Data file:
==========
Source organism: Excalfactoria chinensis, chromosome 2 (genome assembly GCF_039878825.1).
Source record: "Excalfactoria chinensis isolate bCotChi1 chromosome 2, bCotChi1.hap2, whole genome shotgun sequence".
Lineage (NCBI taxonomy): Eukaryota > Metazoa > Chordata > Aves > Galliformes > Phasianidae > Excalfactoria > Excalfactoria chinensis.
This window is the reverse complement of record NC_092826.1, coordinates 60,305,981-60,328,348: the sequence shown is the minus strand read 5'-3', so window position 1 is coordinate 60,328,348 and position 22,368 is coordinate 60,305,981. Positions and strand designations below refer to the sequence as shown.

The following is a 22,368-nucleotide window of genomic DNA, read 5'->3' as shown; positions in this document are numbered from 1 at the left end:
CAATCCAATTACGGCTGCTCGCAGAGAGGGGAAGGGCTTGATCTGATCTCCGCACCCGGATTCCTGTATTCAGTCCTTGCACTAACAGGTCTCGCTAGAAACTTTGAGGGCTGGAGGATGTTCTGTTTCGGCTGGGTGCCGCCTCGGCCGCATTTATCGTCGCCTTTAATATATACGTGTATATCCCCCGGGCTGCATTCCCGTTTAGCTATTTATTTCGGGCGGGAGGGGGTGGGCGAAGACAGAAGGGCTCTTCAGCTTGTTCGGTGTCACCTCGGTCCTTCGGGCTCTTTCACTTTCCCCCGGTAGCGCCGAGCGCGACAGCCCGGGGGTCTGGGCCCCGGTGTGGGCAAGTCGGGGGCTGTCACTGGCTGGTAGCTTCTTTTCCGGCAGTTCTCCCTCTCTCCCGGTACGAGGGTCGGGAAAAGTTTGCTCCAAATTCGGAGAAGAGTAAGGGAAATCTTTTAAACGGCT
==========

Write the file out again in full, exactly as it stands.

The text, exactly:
Source organism: Excalfactoria chinensis, chromosome 2 (genome assembly GCF_039878825.1).
Source record: "Excalfactoria chinensis isolate bCotChi1 chromosome 2, bCotChi1.hap2, whole genome shotgun sequence".
Lineage (NCBI taxonomy): Eukaryota > Metazoa > Chordata > Aves > Galliformes > Phasianidae > Excalfactoria > Excalfactoria chinensis.
This window is the reverse complement of record NC_092826.1, coordinates 60,305,981-60,328,348: the sequence shown is the minus strand read 5'-3', so window position 1 is coordinate 60,328,348 and position 22,368 is coordinate 60,305,981. Positions and strand designations below refer to the sequence as shown.

The following is a 22,368-nucleotide window of genomic DNA, read 5'->3' as shown; positions in this document are numbered from 1 at the left end:
CAATCCAATTACGGCTGCTCGCAGAGAGGGGAAGGGCTTGATCTGATCTCCGCACCCGGATTCCTGTATTCAGTCCTTGCACTAACAGGTCTCGCTAGAAACTTTGAGGGCTGGAGGATGTTCTGTTTCGGCTGGGTGCCGCCTCGGCCGCATTTATCGTCGCCTTTAATATATACGTGTATATCCCCCGGGCTGCATTCCCGTTTAGCTATTTATTTCGGGCGGGAGGGGGTGGGCGAAGACAGAAGGGCTCTTCAGCTTGTTCGGTGTCACCTCGGTCCTTCGGGCTCTTTCACTTTCCCCCGGTAGCGCCGAGCGCGACAGCCCGGGGGTCTGGGCCCCGGTGTGGGCAAGTCGGGGGCTGTCACTGGCTGGTAGCTTCTTTTCCGGCAGTTCTCCCTCTCTCCCGGTACGAGGGTCGGGAAAAGTTTGCTCCAAATTCGGAGAAGAGTAAGGGAAATCTTTTAAACGGCT